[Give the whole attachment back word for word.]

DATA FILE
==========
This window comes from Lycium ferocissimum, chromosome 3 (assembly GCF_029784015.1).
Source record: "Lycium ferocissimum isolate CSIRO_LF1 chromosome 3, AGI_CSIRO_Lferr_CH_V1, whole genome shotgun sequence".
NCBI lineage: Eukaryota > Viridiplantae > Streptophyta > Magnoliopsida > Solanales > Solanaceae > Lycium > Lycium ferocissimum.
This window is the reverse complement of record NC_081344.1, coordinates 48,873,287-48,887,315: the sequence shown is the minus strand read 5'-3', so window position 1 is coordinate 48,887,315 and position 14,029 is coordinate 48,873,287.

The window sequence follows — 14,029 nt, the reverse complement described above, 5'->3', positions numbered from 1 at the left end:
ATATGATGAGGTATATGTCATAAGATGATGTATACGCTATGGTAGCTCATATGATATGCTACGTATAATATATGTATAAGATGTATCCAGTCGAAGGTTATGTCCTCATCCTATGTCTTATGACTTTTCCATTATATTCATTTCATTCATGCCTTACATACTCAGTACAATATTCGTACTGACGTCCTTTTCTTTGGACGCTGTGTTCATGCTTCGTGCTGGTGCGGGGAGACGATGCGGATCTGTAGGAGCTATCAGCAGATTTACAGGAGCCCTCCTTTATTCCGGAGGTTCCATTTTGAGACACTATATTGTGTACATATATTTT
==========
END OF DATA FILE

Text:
This window comes from Lycium ferocissimum, chromosome 3 (assembly GCF_029784015.1).
Source record: "Lycium ferocissimum isolate CSIRO_LF1 chromosome 3, AGI_CSIRO_Lferr_CH_V1, whole genome shotgun sequence".
NCBI lineage: Eukaryota > Viridiplantae > Streptophyta > Magnoliopsida > Solanales > Solanaceae > Lycium > Lycium ferocissimum.
This window is the reverse complement of record NC_081344.1, coordinates 48,873,287-48,887,315: the sequence shown is the minus strand read 5'-3', so window position 1 is coordinate 48,887,315 and position 14,029 is coordinate 48,873,287.

The window sequence follows — 14,029 nt, the reverse complement described above, 5'->3', positions numbered from 1 at the left end:
ATATGATGAGGTATATGTCATAAGATGATGTATACGCTATGGTAGCTCATATGATATGCTACGTATAATATATGTATAAGATGTATCCAGTCGAAGGTTATGTCCTCATCCTATGTCTTATGACTTTTCCATTATATTCATTTCATTCATGCCTTACATACTCAGTACAATATTCGTACTGACGTCCTTTTCTTTGGACGCTGTGTTCATGCTTCGTGCTGGTGCGGGGAGACGATGCGGATCTGTAGGAGCTATCAGCAGATTTACAGGAGCCCTCCTTTATTCCGGAGGTTCCATTTTGAGACACTATATTGTGTACATATATTTT